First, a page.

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Zeal & Ardor: you hóórt the slavenkettingen rattle #BlackMetalMatters

Few bands were more programmed than the U.s.-Swiss Zeal & Ardor: if you do metal with gospel-influences, plays, you can also in the gothic kerkbogen conditioned Metal Dome.

Added to the setting had their podiumopstelling soon become sectarian. Two backingzangers flanked frontman Manuel Gagneux, with hoods over their heads, and eyes on the ground. They played the church choir: she did the ‘ooh ooh’ and repetitive mantras which Gagneux his raw voice did cleave. At times it sounded almost like Rag-n-Bone Man, to the guitarists on a rams moves: Zeal & Ardor does have teeth.

For Gagneux started almost as a joke: he wanted to be ‘black metal’ and ‘black music’ mix. On the albums Devil is fine, and Stranger Fruit ” – and he showed that it also worked. The anger smouldering in his on slavenliederen inspired spirituals – in ‘Devil is fine hóór the chains – no longer need to be opgekropt, but unbridled to erupt. ‘Ain’t no shelter for us’, he barked at the end of the set that slavensongs immediately the #BlackLivesMatter movement.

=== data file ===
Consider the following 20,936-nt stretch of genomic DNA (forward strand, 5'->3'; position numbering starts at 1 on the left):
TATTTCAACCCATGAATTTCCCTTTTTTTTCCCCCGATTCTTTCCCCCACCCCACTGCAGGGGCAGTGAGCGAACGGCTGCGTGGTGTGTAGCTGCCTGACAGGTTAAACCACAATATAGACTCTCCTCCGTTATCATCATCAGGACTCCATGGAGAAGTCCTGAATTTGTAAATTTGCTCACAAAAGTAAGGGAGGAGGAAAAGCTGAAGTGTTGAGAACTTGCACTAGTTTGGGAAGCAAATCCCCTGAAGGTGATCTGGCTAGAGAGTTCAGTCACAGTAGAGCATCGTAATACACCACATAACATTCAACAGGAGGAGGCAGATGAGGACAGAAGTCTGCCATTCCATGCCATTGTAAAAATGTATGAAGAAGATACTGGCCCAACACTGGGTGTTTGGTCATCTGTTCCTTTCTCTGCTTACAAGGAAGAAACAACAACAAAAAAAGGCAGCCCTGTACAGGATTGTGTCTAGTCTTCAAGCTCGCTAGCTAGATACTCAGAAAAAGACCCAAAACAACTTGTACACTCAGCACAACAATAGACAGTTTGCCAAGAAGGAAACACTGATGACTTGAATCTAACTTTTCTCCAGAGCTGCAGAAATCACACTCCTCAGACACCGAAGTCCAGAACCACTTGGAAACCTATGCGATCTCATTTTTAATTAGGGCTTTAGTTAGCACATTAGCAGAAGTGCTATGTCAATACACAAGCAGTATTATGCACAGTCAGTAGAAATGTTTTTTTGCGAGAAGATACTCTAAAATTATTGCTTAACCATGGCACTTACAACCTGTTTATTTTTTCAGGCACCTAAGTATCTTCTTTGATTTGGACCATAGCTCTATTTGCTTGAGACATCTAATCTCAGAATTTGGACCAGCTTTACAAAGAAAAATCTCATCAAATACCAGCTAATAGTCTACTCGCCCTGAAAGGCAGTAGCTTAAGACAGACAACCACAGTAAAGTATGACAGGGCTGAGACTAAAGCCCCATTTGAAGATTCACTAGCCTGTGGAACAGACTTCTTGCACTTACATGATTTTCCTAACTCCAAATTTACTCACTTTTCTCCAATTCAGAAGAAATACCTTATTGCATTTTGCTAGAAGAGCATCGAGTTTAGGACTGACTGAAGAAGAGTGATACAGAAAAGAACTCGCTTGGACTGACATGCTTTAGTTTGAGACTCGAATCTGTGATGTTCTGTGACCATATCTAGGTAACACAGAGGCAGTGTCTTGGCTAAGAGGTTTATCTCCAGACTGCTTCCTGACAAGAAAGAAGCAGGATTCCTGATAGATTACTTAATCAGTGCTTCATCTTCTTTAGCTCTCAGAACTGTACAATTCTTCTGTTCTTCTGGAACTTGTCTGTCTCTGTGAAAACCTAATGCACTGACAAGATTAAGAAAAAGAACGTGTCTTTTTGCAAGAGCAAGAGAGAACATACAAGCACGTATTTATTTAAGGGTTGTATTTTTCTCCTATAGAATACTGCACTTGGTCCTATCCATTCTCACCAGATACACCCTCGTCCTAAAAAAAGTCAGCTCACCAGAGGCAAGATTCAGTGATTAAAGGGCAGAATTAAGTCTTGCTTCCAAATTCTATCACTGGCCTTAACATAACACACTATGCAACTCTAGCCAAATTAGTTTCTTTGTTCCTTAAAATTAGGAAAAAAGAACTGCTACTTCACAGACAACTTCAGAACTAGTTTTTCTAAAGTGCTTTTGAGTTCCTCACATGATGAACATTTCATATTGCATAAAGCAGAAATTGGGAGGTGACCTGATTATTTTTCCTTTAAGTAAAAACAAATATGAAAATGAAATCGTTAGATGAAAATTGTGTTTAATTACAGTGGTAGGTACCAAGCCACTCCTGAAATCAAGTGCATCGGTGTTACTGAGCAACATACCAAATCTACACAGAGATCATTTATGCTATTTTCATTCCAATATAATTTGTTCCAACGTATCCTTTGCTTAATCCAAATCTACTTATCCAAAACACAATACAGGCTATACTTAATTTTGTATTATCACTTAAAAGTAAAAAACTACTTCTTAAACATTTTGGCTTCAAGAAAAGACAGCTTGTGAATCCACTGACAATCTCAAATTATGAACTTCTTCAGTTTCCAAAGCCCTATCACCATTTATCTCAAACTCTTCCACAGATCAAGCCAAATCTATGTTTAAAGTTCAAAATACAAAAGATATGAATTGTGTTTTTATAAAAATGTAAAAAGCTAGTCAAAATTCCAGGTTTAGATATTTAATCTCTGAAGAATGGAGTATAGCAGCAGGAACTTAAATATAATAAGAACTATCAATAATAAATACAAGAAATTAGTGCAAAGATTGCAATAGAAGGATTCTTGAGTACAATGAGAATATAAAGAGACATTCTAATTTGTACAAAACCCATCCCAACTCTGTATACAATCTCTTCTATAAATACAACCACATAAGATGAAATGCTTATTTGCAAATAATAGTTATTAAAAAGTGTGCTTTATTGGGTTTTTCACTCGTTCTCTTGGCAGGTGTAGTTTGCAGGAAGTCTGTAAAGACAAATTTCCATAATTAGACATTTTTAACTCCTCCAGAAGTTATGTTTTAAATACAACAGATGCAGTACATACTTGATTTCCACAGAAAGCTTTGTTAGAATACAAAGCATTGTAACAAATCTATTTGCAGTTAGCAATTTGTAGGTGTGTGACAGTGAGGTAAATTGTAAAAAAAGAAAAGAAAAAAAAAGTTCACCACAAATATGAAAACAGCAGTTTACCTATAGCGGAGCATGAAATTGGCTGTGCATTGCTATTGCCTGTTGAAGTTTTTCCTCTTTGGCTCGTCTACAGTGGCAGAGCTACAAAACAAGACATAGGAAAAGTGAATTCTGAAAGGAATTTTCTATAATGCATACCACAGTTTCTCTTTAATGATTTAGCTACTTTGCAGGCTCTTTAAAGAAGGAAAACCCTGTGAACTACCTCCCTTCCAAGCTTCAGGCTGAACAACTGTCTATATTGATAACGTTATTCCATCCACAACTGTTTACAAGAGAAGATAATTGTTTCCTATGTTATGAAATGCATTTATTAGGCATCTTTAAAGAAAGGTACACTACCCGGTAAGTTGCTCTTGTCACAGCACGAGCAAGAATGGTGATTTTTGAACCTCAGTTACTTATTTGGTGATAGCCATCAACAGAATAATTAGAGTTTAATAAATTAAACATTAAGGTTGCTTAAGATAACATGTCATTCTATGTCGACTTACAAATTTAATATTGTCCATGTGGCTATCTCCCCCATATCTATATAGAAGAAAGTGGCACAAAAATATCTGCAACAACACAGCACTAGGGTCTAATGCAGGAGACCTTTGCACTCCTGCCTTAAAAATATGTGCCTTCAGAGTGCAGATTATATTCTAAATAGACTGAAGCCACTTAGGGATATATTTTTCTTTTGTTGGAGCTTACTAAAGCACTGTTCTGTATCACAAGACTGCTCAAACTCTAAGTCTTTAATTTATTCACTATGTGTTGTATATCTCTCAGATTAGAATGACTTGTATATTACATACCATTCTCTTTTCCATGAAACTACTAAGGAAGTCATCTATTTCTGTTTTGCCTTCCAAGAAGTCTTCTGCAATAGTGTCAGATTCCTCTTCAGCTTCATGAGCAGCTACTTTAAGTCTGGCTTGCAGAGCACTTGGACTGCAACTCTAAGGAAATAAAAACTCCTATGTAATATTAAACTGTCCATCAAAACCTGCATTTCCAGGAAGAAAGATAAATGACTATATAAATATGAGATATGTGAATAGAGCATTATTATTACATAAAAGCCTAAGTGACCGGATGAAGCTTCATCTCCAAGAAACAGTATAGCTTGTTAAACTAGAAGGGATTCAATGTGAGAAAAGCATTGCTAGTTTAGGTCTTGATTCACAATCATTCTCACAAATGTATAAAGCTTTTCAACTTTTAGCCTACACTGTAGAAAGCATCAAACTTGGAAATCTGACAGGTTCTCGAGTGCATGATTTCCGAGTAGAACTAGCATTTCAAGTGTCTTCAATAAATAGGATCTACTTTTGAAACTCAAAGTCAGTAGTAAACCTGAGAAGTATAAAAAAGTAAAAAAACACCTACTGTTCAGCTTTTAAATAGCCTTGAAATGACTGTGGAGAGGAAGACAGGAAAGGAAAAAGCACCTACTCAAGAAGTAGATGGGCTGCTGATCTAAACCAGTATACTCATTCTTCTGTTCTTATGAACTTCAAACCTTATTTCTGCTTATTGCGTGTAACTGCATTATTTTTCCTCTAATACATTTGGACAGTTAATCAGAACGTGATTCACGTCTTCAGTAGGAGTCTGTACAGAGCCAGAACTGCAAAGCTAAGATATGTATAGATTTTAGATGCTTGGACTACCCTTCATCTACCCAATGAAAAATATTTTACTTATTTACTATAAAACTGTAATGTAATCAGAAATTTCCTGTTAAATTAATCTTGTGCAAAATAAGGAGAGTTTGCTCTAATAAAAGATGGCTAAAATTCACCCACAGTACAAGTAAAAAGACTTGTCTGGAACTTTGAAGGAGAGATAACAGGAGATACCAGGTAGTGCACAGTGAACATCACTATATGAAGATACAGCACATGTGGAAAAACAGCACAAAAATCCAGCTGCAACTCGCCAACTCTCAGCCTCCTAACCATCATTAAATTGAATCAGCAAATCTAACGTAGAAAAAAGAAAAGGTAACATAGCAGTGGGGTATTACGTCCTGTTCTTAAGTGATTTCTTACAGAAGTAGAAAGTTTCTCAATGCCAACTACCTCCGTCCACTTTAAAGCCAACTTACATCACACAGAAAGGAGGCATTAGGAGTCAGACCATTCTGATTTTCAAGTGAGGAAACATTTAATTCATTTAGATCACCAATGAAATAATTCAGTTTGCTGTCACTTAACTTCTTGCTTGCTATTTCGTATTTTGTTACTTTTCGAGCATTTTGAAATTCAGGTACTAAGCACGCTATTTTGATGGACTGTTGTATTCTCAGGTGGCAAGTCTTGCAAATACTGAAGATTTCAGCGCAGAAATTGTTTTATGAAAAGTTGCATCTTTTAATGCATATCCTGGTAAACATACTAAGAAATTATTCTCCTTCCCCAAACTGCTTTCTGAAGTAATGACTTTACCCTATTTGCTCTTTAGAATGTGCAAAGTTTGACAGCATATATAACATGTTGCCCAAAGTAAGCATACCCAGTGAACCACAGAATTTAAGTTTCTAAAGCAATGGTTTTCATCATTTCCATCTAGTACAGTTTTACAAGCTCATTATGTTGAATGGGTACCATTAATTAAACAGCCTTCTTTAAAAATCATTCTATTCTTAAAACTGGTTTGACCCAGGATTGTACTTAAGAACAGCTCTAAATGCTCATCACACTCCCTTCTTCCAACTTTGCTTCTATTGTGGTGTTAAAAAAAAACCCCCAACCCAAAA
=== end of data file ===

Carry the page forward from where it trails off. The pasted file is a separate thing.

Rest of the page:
In his first passage at Graspop showed Zeal & Ardor, immediately Dome-flooding. “We’re gonna shut up and play some music,” had Gagneux, for the curious welcomed. With such a set you would be crazy not to do that.

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